AP Pro Football Writer

NEW YORK (AP) _ The NFL and the referees’ union have reached a
tentative contract agreement, ending an impasse that began in June
when the league locked out the officials and used replacements

The NFL said it planned to have regular refs work Thursday
night’s Cleveland-Baltimore game.

With Commissioner Roger Goodell at the table, the sides
concluded two days of talks at midnight Thursday with the
announcement of a tentative 8-year deal, which must be ratified by
the union’s 121 members.

NFL spokesman Greg Aiello tweeted “Pleased to report that an
agreement has been reached with the NFL Referees Association.
Details to follow.”

The replacements worked the first three weeks of games,
triggering a wave of frustration that threatened to disrupt the
rest of the season. After a missed call cost the Green Bay Packers
a win on a chaotic final play at Seattle on Monday night, the two
sides really got serious.

It was not certain who would work this week’s games, but ESPN
reported regular refs will work Thursday night with Baltimore
hosting Cleveland.

The union was seeking improved salaries, retirement benefits and
other logistical issues for the part-time officials. The NFL has
proposed a pension freeze and a higher 401(k) match, and it wants
to hire 21 more officials to improve the quality of officiating.
The union has fought that, fearing it could lead to a loss of jobs
for some of the current officials, as well as a reduction in
overall compensation.

The NFL claimed its offers have included annual pay increases
that could earn an experienced official more than $200,000 annually
by 2018. The NFLRA has disputed the value of the proposal,
insisting it means an overall reduction in compensation.

Replacement refs aren’t new to the NFL. They worked the first
week of games in 2001 before a deal was reached. But those
officials came from the highest level of college football; the
current replacements do not. Their ability to call fast-moving NFL
games drew mounting criticism through Week 3, climaxing last
weekend, when ESPN analyst Jon Gruden called their work “tragic
and comical.”

Those comments came during “Monday Night Football,” with
Seattle beating Green Bay 14-12 on a desperation pass into the end
zone on the final play. Packers safety M.D. Jennings had both hands
on the ball in the end zone, and when he fell to the ground in a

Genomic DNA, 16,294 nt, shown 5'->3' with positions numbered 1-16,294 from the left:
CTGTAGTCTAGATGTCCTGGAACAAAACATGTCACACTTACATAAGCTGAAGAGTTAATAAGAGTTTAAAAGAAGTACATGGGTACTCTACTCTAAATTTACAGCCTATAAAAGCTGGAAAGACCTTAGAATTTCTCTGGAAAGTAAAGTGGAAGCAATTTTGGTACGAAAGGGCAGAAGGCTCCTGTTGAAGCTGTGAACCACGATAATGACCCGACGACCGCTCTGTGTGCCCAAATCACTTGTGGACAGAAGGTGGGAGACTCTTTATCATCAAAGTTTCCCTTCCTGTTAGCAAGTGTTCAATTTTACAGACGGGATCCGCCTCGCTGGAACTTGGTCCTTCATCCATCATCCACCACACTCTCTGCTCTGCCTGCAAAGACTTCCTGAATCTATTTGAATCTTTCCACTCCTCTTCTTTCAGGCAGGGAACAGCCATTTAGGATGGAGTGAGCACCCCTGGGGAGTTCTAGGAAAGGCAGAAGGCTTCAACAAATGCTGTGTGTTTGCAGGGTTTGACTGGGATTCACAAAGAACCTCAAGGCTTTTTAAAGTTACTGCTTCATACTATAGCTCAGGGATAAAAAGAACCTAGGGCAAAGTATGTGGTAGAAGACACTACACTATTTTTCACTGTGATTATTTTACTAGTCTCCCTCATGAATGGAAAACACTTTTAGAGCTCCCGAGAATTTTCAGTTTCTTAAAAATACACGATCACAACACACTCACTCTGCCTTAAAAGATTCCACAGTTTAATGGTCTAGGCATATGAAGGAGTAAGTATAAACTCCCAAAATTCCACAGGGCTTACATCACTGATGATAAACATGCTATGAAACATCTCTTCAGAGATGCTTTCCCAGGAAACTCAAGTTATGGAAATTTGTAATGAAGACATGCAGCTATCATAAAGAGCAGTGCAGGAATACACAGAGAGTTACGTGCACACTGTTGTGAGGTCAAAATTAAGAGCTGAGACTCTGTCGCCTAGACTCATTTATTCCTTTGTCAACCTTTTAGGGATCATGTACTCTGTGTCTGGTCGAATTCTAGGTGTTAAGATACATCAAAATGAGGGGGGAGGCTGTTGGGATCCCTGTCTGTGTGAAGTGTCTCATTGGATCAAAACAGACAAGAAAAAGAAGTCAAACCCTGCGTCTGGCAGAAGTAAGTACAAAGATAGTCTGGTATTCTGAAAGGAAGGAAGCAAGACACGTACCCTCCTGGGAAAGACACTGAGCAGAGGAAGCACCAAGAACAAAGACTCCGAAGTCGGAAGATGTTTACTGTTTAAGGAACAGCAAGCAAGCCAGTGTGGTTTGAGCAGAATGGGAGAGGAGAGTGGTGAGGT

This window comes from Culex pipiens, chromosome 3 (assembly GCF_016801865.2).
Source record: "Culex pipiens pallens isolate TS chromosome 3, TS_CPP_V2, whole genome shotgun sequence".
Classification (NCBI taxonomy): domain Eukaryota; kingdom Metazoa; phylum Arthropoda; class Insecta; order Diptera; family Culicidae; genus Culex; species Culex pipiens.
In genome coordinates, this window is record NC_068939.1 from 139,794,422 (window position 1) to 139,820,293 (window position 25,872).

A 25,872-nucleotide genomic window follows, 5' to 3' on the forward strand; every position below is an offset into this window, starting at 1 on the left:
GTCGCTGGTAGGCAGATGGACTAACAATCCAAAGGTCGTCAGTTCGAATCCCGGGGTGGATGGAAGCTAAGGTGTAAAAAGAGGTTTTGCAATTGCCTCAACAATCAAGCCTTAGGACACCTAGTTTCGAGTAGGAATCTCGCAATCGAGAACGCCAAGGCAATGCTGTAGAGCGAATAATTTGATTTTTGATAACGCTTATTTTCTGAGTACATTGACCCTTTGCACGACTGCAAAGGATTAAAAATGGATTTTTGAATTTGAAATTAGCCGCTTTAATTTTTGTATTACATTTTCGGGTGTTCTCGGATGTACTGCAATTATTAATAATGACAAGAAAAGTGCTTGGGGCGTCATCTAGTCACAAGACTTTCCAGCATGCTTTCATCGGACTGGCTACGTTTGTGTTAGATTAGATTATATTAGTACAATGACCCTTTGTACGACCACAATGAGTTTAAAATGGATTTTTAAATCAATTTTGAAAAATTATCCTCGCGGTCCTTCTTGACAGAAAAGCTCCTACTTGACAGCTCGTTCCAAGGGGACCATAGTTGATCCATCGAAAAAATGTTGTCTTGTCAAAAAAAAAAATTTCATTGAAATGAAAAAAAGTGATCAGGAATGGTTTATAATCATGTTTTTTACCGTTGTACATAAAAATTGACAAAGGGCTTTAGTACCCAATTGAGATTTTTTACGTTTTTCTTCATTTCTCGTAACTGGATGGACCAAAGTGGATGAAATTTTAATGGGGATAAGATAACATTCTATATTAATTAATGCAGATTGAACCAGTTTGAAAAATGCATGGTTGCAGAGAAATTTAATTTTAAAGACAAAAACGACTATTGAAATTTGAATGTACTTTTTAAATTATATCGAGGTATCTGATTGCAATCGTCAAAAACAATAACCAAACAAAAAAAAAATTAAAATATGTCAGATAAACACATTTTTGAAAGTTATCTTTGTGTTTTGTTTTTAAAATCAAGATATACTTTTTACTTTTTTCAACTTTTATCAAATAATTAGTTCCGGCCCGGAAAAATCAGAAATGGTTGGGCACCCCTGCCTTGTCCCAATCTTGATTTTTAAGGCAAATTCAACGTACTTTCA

scrum, both Jennings and Seahawks receiver Golden Tate had their
arms on the ball.

The closest official to the play, at the back of the end zone,
signaled for the clock to stop, while another official at the
sideline ran in and then signaled touchdown.

The NFL said in a statement Tuesday that the touchdown pass
should not have been overturned _ but acknowledged Tate should have
been called for offensive pass interference before the catch. The
league also said there was no indisputable evidence to reverse the
call made on the field.

That drew even louder howls of outrage. Some coaches, including
Miami’s Joe Philbin and Cincinnati’s Marvin Lewis, tried to restore
some calm by instructing players not to speak publicly on the

Fines against two coaches for incidents involving the
replacements were handed out Wednesday.

New England Patriots coach Bill Belichick was docked $50,000 for
trying to grab an official’s arm Sunday to ask for an explanation
of a call after his team lost at Baltimore. And Washington
offensive coordinator Kyle Shanahan was tagged for $25,000 for what
the league called “abuse of officials” in the Redskins’ loss to
Cincinnati on Sunday. Two other coaches, Denver’s John Fox and
assistant Jack Del Rio, were fined Monday for incidents involving
the replacements the previous week.

“I accept the discipline and I apologize for the incident,”
Belichick said.

Players were in no mood for apologies from anyone.

“I’ll probably get in trouble for this, but you have to have
competent people,” Carolina receiver Steve Smith said. “And if
you’re incompetent, get them out of there.”

Added Rams quarterback Sam Bradford: “I just don’t think it’s
fair to the fans, I don’t think it’s fair to us as players to go
out there and have to deal with that week in and week out. I really
hope that they’re as close as they say they are.”

They were. Finally.
AP Sports Writers Tim Reynolds in Miami, Steve Reed in
Charlotte, and R.B. Fallstrom in St. Louis contributed to this
Online: and

(Copyright 2012 by The Associated Press. All Rights Reserved.


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